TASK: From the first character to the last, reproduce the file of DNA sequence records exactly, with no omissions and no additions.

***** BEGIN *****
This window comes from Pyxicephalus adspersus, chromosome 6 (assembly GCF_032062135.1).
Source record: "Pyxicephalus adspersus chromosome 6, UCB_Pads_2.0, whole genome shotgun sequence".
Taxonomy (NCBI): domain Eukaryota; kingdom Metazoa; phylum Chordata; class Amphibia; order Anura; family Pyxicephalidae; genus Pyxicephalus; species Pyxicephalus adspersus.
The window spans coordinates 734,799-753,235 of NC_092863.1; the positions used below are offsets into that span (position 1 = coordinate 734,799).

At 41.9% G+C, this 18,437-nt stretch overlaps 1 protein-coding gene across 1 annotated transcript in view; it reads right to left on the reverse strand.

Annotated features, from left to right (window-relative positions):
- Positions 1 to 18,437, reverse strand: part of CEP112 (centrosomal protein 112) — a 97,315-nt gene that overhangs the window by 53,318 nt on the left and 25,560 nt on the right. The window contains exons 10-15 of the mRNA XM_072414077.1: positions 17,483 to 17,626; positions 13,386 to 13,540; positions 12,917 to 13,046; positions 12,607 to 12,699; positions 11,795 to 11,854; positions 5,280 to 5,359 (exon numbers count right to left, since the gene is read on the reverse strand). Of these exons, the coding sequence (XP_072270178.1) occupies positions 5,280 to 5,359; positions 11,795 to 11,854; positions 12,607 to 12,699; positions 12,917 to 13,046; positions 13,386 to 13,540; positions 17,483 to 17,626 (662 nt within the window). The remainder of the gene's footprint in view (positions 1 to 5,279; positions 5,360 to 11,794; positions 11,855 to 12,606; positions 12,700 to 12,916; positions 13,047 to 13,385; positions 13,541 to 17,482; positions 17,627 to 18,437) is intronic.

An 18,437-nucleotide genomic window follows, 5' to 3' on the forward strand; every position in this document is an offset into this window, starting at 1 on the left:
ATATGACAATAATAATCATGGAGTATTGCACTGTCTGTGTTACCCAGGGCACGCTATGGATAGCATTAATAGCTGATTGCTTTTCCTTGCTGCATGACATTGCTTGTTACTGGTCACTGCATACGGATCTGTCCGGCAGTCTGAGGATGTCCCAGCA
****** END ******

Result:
This window comes from Pyxicephalus adspersus, chromosome 6 (assembly GCF_032062135.1).
Source record: "Pyxicephalus adspersus chromosome 6, UCB_Pads_2.0, whole genome shotgun sequence".
Taxonomy (NCBI): domain Eukaryota; kingdom Metazoa; phylum Chordata; class Amphibia; order Anura; family Pyxicephalidae; genus Pyxicephalus; species Pyxicephalus adspersus.
The window spans coordinates 734,799-753,235 of NC_092863.1; the positions used below are offsets into that span (position 1 = coordinate 734,799).

At 41.9% G+C, this 18,437-nt stretch overlaps 1 protein-coding gene across 1 annotated transcript in view; it reads right to left on the reverse strand.

Annotated features, from left to right (window-relative positions):
- Positions 1 to 18,437, reverse strand: part of CEP112 (centrosomal protein 112) — a 97,315-nt gene that overhangs the window by 53,318 nt on the left and 25,560 nt on the right. The window contains exons 10-15 of the mRNA XM_072414077.1: positions 17,483 to 17,626; positions 13,386 to 13,540; positions 12,917 to 13,046; positions 12,607 to 12,699; positions 11,795 to 11,854; positions 5,280 to 5,359 (exon numbers count right to left, since the gene is read on the reverse strand). Of these exons, the coding sequence (XP_072270178.1) occupies positions 5,280 to 5,359; positions 11,795 to 11,854; positions 12,607 to 12,699; positions 12,917 to 13,046; positions 13,386 to 13,540; positions 17,483 to 17,626 (662 nt within the window). The remainder of the gene's footprint in view (positions 1 to 5,279; positions 5,360 to 11,794; positions 11,855 to 12,606; positions 12,700 to 12,916; positions 13,047 to 13,385; positions 13,541 to 17,482; positions 17,627 to 18,437) is intronic.

An 18,437-nucleotide genomic window follows, 5' to 3' on the forward strand; every position in this document is an offset into this window, starting at 1 on the left:
ATATGACAATAATAATCATGGAGTATTGCACTGTCTGTGTTACCCAGGGCACGCTATGGATAGCATTAATAGCTGATTGCTTTTCCTTGCTGCATGACATTGCTTGTTACTGGTCACTGCATACGGATCTGTCCGGCAGTCTGAGGATGTCCCAGCA